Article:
Ghost Town

Not surprisingly for so highly visual and realistic a medium, the movies generally take a pretty dim view of God. As the great hymn of Walter Chalmers Smith puts it,

Immortal, invisible, God only wise,
In light inaccessible hid from our eyes. . .

Not much use then, is He, to those who are in the business of marketing things that are very much not hid from our eyes but, rather, vividly present to them? Yet, as if to make up for the Deity’s lack of screen chemistry, the movies have always been nuts about ghosts. They’re sort of invisible too, of course, drifting around at night just out of sight as pale splodges of diaphanous material and rather shy about more public manifestations in movies that try to keep the scary things out of sight until needed. But in non-scary movies they can also be visible as immaterial versions of their living selves. In this state, they are visible only to — well, whom? Anyone Hollywood wants them to be visible to, that’s whom. And those gifted with the strange and uncanny ability to see them will always include the movie audience.

Another great thing about ghosts is that they bring with them a whole mystic cosmology which it is the privilege, nay the duty, of the movie-makers to invent. Since no one knows anything about ghosts for real, even whether or not they exist, once you posit their existence, you have to devote a good third of your movie just to explaining the lore of ghosts and your answer to the question that is unfailingly interesting to everybody — namely, what happens to you after you die? For example, in Ghost Town, directed by David Koepp and written by him in collaboration with John Kamps, we learn, among other things, that ghosts can be seen and even familiarly conversed with by those who have suffered clinical death and then been resuscitated, that they appear in whatever they were wearing when they die, that they cause the living to sneeze when we walk through them and, above all, that they are only the dead people with urgent unfinished business on earth. The rest have gone on to, well, some place in the sky where they become as invisible as God is.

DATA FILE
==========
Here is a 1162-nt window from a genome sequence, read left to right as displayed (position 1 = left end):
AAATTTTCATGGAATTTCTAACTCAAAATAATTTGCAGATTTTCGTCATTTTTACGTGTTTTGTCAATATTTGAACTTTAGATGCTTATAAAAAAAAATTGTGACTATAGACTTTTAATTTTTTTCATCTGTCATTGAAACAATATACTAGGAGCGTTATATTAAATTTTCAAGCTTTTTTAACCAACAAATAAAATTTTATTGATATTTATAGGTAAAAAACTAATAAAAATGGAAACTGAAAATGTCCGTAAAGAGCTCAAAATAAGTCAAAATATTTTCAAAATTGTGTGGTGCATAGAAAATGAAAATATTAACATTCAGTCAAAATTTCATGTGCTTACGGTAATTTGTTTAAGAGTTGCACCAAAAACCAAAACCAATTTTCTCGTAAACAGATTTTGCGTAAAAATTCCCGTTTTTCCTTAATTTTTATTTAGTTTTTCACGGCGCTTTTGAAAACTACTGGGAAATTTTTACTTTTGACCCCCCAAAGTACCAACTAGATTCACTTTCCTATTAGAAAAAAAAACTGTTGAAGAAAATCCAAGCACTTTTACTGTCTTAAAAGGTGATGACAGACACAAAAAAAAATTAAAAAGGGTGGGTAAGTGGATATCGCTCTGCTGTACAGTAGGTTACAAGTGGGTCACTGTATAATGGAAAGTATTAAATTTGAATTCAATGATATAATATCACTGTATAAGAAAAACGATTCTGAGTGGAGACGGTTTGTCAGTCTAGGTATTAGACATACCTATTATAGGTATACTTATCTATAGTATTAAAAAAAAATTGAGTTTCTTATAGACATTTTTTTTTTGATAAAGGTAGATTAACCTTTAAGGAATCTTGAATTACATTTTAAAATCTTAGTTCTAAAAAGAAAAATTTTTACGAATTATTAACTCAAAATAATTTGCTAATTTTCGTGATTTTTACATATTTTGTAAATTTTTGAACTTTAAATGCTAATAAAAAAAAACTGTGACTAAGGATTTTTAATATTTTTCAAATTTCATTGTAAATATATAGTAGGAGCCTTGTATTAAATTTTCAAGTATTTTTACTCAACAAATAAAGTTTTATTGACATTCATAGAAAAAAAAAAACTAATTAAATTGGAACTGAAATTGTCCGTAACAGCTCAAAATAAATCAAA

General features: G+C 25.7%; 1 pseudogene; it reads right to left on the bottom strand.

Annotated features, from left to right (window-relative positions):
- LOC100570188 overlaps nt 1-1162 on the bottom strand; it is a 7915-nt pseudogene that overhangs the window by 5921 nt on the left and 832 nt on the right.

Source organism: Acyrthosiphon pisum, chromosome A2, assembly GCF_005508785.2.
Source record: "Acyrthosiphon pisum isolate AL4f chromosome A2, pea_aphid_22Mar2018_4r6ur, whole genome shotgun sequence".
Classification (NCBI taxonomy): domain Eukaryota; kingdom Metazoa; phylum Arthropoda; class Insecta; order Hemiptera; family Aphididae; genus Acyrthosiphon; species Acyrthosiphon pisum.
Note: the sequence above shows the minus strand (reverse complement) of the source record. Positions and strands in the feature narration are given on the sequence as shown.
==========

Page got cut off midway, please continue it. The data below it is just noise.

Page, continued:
The great virtue of the movie is that the guy who sees dead people in it, Bertram Pincus, D.D.S., is played by the great Ricky Gervais in his first leading role in a feature film. There are also good things to be said about the performances of Greg Kinnear as the main ghost he sees and Téa Leoni as the ghost’s widow whose contemplated re-marriage he makes it his urgent unfinished business to prevent — with the help of Dr. Pincus. But Mr Gervais’s performance is what makes the movie worth seeing. His character is a bit like that of David Brent in the British version of “The Office,” a role which he originated, only without the social skills and the easy-going bonhomie. He is, in other words, a recluse and a misanthrope who feels entitled to live a life of completely asocial selfishness because his heart was broken, apparently some years previously, by a woman. As in all the best ghost movies, the purpose of his intercourse with the spirit world is to teach him — and us — how to live and love in this one. Somehow, a seeming banality like “only a life lived for others is worth living” becomes almost a profundity when put into perspective by the dead, for whom living any kind of life is no longer an option.

To me it is surprising, to say the least, that so worldly an ironist as Ricky Gervais should have chosen such a role and that, having chosen it, he should have done it so persuasively. It’s true that even he can’t quite bring off the moment of peripeteia, when the selfish bastard suddenly becomes a philanthropist. He turns this weakness in the script, like most other things, into a joke by saying: “This business of being such a f****** p**** — what is it really getting me?” But I’ve always thought that a film-maker should be entitled to one unexplained — or inadequately explained — character transformation if it really helps the plot along, as it undoubtedly does here. It may be a pretty cheap way of stirring the emotions, but there’s not that much even of classic Hollywood which doesn’t depend on more or less cheap ways of stirring the emotions.

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